Loto-Quebec Faces Class Action Lawsuit Over Poker Software That Showed Hole Cards to iOS Players

Posted on: June 5, 2020, 12:31h. 

Last updated on: June 5, 2020, 02:05h.

A glitch in Loto-Quebec’s online poker software could cost the province-owned operator hundreds of millions if plaintiffs in a potential class-action lawsuit get their way.

Lotto-Quebec Glitch
Loto-Quebec’s Espacejeux and OK POKER platforms have been dealing thousands of players a raw deal, according to the lawsuit. (Image: Espacejeux)

The lawsuit, filed this week by Canadian poker player Elisabetta Bertucci in the Quebec Superior Court, claims that all customers who played on Loto-Quebec’s Espacejeux or OK POKER platforms using a PC or Android device up until May 18, 2020 were put at a serious disadvantage to those who were using iOS devices.

According to documents filed Monday, at the end of each hand the winner’s hole cards were exposed to the iOS players via the “hand history” records, but not to the PC players. This was regardless of whether the winner had chosen to reveal them or not.

Unfair Advantage

In poker, a player is only required to show their cards if their bet is called by an opponent or opponents, or all players check during the final round of betting. If one group of players were to have this extra information for free — and their opponents were oblivious to this, as the lawsuit asserts — then they would have a huge edge in the game.

They could easily discern a player’s bluff frequency, for example, and quickly build up a picture of their opponent’s other tendencies and strategies.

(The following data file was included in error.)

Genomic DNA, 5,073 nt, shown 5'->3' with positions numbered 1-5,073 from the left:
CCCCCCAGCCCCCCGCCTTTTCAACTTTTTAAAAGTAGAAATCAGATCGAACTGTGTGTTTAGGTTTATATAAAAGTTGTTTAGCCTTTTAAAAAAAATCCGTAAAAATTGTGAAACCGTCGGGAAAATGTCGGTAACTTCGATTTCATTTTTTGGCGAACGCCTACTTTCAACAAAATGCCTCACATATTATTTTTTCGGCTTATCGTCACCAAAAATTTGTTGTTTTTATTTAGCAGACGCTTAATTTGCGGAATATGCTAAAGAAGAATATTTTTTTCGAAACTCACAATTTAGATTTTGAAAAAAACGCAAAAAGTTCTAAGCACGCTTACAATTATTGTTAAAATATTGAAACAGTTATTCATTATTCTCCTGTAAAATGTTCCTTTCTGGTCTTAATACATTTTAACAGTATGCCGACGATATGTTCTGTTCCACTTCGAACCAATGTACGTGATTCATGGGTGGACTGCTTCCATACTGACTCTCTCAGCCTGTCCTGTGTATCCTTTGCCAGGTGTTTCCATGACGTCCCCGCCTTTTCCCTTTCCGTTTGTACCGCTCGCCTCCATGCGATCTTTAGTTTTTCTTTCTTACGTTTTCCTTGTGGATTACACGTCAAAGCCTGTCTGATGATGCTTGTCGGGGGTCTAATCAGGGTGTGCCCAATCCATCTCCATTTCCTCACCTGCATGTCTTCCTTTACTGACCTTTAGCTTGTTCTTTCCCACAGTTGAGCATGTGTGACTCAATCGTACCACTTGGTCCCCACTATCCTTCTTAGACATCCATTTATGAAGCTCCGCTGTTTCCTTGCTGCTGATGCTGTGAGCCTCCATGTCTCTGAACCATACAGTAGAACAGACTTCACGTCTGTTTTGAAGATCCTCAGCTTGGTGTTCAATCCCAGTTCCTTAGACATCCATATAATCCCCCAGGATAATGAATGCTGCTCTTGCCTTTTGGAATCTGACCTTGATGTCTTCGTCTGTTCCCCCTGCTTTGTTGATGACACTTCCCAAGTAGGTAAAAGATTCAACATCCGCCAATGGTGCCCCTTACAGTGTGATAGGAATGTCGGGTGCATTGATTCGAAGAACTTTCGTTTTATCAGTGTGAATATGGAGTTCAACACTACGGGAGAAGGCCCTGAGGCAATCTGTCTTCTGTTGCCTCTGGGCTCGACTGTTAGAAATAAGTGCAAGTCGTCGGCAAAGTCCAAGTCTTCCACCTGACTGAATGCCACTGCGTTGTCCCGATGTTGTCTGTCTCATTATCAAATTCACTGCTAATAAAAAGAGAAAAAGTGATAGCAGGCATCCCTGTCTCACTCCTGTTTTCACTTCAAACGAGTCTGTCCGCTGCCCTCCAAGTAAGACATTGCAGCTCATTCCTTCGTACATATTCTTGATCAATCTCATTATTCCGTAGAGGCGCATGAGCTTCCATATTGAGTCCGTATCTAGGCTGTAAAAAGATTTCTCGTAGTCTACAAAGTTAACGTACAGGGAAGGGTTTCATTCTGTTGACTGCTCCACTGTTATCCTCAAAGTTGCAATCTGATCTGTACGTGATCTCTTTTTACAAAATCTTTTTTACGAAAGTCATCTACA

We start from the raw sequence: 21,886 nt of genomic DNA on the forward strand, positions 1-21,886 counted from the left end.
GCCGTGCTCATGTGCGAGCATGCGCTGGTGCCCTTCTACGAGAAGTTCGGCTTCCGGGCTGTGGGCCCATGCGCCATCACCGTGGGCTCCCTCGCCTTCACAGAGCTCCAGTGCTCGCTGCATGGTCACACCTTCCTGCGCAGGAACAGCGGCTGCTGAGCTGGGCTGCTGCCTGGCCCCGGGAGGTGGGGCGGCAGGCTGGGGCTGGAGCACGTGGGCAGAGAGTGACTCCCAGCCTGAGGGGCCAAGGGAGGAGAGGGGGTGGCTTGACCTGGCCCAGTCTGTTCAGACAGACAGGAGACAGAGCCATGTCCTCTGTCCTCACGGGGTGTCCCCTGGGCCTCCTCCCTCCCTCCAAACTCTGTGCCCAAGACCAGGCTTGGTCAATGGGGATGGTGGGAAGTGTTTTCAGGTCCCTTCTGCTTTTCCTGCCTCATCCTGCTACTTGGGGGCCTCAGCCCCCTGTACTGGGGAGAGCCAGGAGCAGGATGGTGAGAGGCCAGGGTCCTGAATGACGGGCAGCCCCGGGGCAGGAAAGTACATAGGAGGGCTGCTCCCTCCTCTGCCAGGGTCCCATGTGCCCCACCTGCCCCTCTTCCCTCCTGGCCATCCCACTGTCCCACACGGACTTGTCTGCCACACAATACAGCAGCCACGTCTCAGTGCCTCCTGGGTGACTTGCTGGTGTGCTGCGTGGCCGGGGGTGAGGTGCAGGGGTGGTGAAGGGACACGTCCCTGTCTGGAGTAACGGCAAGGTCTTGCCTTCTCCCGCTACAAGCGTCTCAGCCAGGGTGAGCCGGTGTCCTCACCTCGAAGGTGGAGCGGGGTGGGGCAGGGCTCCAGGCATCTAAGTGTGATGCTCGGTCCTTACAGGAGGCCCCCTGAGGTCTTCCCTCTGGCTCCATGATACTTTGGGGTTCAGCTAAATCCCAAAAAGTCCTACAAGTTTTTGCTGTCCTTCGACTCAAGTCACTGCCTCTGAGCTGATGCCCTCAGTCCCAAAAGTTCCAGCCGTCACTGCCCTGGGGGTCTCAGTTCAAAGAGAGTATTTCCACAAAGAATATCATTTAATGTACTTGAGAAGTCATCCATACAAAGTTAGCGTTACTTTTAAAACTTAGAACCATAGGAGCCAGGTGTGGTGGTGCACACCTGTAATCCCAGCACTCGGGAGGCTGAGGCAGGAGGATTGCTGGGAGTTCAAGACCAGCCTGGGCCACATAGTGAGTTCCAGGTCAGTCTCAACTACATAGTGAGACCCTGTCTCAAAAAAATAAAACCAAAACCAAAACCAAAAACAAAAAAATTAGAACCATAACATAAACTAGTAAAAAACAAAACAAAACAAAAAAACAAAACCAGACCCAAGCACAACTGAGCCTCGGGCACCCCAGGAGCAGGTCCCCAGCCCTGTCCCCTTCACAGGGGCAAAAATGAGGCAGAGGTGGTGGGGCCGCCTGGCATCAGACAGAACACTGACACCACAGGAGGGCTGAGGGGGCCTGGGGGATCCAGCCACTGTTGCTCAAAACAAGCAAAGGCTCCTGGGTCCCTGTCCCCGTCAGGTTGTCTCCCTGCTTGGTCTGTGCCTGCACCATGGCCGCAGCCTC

It also means the games being played on the two platforms were not adhering to the rules of poker.

“By failing to provide group members with a secure platform that respects the integrity and rules of Texas Hold’em Poker, group members were deceived and their consent when they agreed to contract with Loto-Québec was tainted,” the lawsuit asserts.

Customers are gambling and spending money and time on the Defendants’ platforms under the false belief that the regular rules of Texas Hold’em apply and that nobody can see their cards.”

According to the filing, the plaintiff had played on the platforms for years before she discovered the glitch on May 13, 2020, when she happened to log in to her account from an iPad.

Bertucci contacted Espacejeux customer service that same day. A technician acknowledged the problem existed, but no action was taken, prompting repeated call backs.

$15 Compensation

The issue was finally fixed on May 18. Three days later, Bertucci — who says she has lost around $13,300 playing on the two platforms since July 2010 — was offered a compensatory $15 payment to her account, which she refused.

Instead, she is demanding the court order Loto-Quebec to reimburse all the money lost by all poker players on platforms over the past decade, plus a punitive $300 damages for each player.

She is also asking that the operator change the screennames of all its players so that any information gathered unfairly during the period is rendered useless.

Loto-Québec, which operates a monopoly on online gaming in the province, said it was “aware of the allegations,” but declined to comment further.

Bertucci’s legal representative, LPC Avocat Inc., is asking anyone who believes they may have been impacted by the glitch to add their name to the suit via the firm’s website.